What is Visual Impairment?
The Ohio Department of Education defines visual impairment, which also includes blindness, as an “impairment in vision that, even with correction, adversely affects a child’s educational performance.”
Educators and families of students who are blind or visually impaired must have a clear understanding of these students’ unique learning styles and the interventions necessary to ensure that students can “successfully continue their education and/or be workforce ready and successfully participate in the global economy as productive citizen”.
Students who are blind or visually impaired may require individualized programs to be successful in the general education curriculum. In addition to the general education curriculum that all Ohio students receive, students who are blind or visually impaired, birth through 21, may also need an expanded core curriculum to meet the needs directly related to their visual impairments.
Having a clear understanding of the unique learning needs of students with visual impairments allows all team members involved to make appropriate decisions about the development and implementation of educational supports needed. Some of the key features for students with visual impairments include specialized personnel, materials, equipment, and educational settings to ensure appropriate individualized education. Qualified personnel are an integral part of the educational team for every student with a visual impairment, which include certified teachers of students with visual impairments (TVI) and certified orientation and mobility specialists (COMS). Further, as advocates for their child, parents and caregivers need knowledge and support to be able to make effective, informed decisions and to effectively participate in their child’s educational planning (ODE, 2017).
What does a Teacher of Children with Visual Impairments do?
- Assumes primary responsibility for developing specially designed instruction and supplementary aids and services to meet the specific educational needs of a student with low/no vision.
- Completes all Functional Vision and Functional Literacy Assessments, Braille Assessments, and Technology Assessments as related to vision needs.
- Consults with all members of the IEP team, especially the general education teacher, to coordinate programs and services.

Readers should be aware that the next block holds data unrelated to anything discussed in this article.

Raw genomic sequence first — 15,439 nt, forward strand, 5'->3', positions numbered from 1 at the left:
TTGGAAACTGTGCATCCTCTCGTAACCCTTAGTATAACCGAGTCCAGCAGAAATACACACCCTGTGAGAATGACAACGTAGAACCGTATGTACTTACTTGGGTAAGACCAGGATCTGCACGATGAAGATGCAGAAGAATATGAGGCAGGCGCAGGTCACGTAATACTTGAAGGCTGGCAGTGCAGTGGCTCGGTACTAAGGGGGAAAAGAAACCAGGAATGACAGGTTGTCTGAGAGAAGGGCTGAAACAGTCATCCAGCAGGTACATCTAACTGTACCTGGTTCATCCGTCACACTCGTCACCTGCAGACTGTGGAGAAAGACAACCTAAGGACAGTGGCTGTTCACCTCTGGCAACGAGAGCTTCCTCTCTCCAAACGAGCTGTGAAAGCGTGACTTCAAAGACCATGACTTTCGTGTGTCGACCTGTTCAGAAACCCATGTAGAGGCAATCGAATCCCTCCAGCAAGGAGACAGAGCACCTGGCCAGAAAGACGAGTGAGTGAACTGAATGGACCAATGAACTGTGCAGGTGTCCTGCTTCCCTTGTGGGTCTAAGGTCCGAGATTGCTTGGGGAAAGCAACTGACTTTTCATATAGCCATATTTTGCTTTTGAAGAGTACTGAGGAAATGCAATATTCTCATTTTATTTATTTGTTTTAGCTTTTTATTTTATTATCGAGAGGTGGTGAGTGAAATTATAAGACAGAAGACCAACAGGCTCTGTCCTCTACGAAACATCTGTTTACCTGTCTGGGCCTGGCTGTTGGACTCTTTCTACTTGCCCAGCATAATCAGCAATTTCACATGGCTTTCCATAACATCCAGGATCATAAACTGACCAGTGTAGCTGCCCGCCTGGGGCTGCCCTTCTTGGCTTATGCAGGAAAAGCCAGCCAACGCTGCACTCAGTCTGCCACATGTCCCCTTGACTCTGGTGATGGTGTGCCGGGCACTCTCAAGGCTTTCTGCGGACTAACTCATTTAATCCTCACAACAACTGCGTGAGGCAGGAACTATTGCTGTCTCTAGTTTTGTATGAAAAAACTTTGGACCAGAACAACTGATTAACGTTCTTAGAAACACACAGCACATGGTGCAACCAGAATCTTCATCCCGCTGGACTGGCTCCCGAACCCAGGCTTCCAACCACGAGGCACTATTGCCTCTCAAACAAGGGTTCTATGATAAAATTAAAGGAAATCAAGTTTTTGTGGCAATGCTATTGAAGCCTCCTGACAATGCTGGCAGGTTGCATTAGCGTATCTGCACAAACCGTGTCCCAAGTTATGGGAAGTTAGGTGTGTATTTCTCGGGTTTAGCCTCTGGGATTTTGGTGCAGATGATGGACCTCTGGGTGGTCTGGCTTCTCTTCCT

- Assures that large-type or braille texts, supplementary materials, and assistive technology are provided in a timely manner to ensure maximum participation in the general curriculum and educational setting.
- Provides instruction and consultative support for needs related to transition, including skills in areas such as daily living, communication, sensory-motor, and social-emotional.
What is Orientation and Mobility?
Orientation and Mobility (O&M) is a related service that helps a child who is blind or visually impaired know where they are in space (orientation) and how to carry out a plan to get from point A to point B (mobility). Movement is a building block for learning and as children explore and interact with their world, learning occurs. Children with visual impairments typically need encouragement to explore their surroundings as the world can be a startling and unpredictable place.
O&M begins with understanding where your body ends and where the environment begins. It also includes knowing about and understanding relationships between different objects in the environment. O&M is a related service and may be provided for all students with visual impairments from birth through age 21 years, regardless of additional disabilities by a Certified Orientation and Mobility Specialist (COMS).
What skills are taught through O&M instruction?
When planning an O&M program for a child, the focus may include:
- Sensory awareness: gaining information about the world through hearing, smell, and touch
- Spatial concepts: realizing that objects exist even if not heard or felt and understanding relationships between objects in the environment
- Searching skills: locating items or places efficiently
- Independent Movement: includes crawling, rolling, walking, etc.
- Sighted guide: using another person to aid in travel
- Protective techniques: specific skills to provide added protection in unfamiliar areas
- Cane skills: use of various cane techniques to clear one’s path and to locate objects
- Consultation and collaboration with the related service team including the family, intervention specialist, occupational and physical therapists, speech and language specialist and any other team members.
Orientation and mobility is a lifelong learning process. It is important because movement teaches the brain, safety creates confidence and a sense of well-being, and experience brings context to life.
A Certified Orientation and Mobility Specialist is a critical member of the related service team for a child with visual impairments. Mobility specialists are trained to provide instruction which will enable children with visual impairments to reach their highest level of independence.
For more information about Vision or O&M services, contact Jennifer Crum, Director of Student Services, at 419-774-2507 or email@example.com.